On Sunday, Rolling Stone published a long feature on former Raleigh vice detective Omar Abdullah’s “reign of terror.” The RPD’s fake-heroin scandal has only gotten worse since The Assembly reported on it last month.

On March 13, Judge Terrence W. Boyle granted qualified immunity to the 10 SWAT officers who, acting on a faulty search warrant, burst into the homes of Yolanda Irving and her neighbor on May 21, 2020. Boyle said cops “do not violate any clearly established rights when they point their firearms at the unknown occupants of a residence.”

Boyle also removed Emancipate NC as a co-plaintiff in Irving’s lawsuit, saying the activist group lacked standing. 

Then, on March 31, attorneys for three RPD vice detectives attached more than 1,300 pages of testimony from the detectives, their supervisor, Abdullah, and SWAT officers to a court filing – previously undisclosed depositions that provide insight into not only what went wrong but also how the RPD handles informants. 

Here are six takeaways from the new documents: 

Vice detectives knew something was off.  Before Dennis Williams began working with Omar Abdullah, no RPD informant had arranged 10 trafficking-level heroin buys in six months. “It was too good to be true,” one detective testified. 

What Williams produced didn’t look like heroin. It wasn’t packaged like heroin. He often paid far less than street value. Williams’ hidden cameras never recorded the transactions. And Williams made small buys before quickly jumping to larger ones, which is not how heroin dealers usually sell. Two detectives raised concerns about Williams with their supervisor, Sgt. William Rolfe. 

But they said they didn’t go further up the chain—at least not at first—because they didn’t have proof. 

The detectives did make jokes about it. The day the RPD executed the final search warrant in the Abdullah-Williams partnership, one detective texted colleagues to “Place your bets here!!” on what they’d find. He went first: “7 grams brown sugar mixture. 12 grams of weed. $230 (non-buy money). 3 red flags.” Another responded: “For sure fake heroin.”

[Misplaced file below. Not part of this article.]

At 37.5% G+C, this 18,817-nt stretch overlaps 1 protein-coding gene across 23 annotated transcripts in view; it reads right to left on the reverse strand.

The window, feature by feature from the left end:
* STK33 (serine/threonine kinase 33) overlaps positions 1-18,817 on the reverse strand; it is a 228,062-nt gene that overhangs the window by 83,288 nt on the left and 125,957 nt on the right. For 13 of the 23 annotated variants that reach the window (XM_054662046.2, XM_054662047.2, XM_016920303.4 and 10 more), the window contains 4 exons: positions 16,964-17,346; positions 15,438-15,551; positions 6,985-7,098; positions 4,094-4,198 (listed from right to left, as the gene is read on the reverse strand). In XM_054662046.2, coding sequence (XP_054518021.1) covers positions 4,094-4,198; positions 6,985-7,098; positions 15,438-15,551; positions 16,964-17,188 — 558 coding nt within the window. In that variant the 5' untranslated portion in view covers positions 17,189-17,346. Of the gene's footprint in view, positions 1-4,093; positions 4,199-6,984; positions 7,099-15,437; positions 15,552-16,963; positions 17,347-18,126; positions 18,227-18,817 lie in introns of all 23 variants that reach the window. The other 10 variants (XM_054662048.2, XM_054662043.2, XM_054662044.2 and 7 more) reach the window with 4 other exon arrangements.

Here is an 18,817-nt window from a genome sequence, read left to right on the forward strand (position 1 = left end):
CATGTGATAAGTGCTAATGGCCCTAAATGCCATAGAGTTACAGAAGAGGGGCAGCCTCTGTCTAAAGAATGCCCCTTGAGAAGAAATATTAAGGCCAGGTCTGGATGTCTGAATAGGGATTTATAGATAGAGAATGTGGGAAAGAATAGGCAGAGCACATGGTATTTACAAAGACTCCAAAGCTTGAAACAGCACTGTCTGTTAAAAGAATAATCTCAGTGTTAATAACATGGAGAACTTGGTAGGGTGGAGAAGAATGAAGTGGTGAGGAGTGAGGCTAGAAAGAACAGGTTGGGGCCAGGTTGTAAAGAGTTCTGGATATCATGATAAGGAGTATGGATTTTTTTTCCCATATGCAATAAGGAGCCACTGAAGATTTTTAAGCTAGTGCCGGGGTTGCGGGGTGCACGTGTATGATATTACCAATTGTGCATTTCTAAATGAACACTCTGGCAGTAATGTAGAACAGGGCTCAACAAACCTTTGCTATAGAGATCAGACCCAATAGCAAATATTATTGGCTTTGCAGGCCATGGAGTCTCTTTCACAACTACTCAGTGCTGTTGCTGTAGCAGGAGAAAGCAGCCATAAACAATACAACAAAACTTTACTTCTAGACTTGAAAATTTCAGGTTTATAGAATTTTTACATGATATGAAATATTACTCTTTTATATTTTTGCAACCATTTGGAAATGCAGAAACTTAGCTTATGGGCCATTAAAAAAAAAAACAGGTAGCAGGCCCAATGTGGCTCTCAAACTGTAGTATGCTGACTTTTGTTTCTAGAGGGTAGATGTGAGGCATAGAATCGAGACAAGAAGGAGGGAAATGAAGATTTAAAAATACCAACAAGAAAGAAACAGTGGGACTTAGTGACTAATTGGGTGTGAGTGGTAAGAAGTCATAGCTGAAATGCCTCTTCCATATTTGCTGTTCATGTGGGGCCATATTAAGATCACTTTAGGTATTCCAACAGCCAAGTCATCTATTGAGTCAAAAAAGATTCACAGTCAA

Two detectives said they assumed that dealers were ripping Williams off. They didn’t realize that Williams was behind the scheme until they listened to the audio recording of the last controlled buy. They said they heard Williams ask for $60 worth of something (he didn’t say what). But the RPD had given him $800 to buy heroin—and the remaining $740 was never found. 

One detective said he now believes Williams sometimes used the RPD’s money to purchase marijuana. After Williams claimed the men sold him heroin, the RPD paid him $200 or more for his work.    

Williams shouldn’t have been an informant. Abdullah first recruited Williams in 2018 after he sold another informant crushed aspirin and said it was oxycodone. Soon after, though, Williams spent time in the Nash County jail for larceny; when he was released in 2019, a condition of his probation was that he not contact anyone involved in the drug business. 

To work with Williams again, Abdullah needed his probation officer’s approval. His then-supervisor, Rolfe, testified in his deposition that he believed Abdullah had obtained that permission. But the RPD’s Internal Affairs Division concluded that Abdullah had never contacted Williams’ probation officer, let alone receive approval for Williams to become an informant.  

For his part, Abdullah testified that he thought Williams “wasn’t on probation,” though he admitted that Williams’ girlfriend told him he was.

Abdullah’s defense is a lack of “initiative.” Abdullah testified that before these busts, he’d never seen heroin up close. He said he charged two men with heroin trafficking despite negative field tests—and his colleagues’ suspicions about whether it was real—because he didn’t believe the tests were reliable.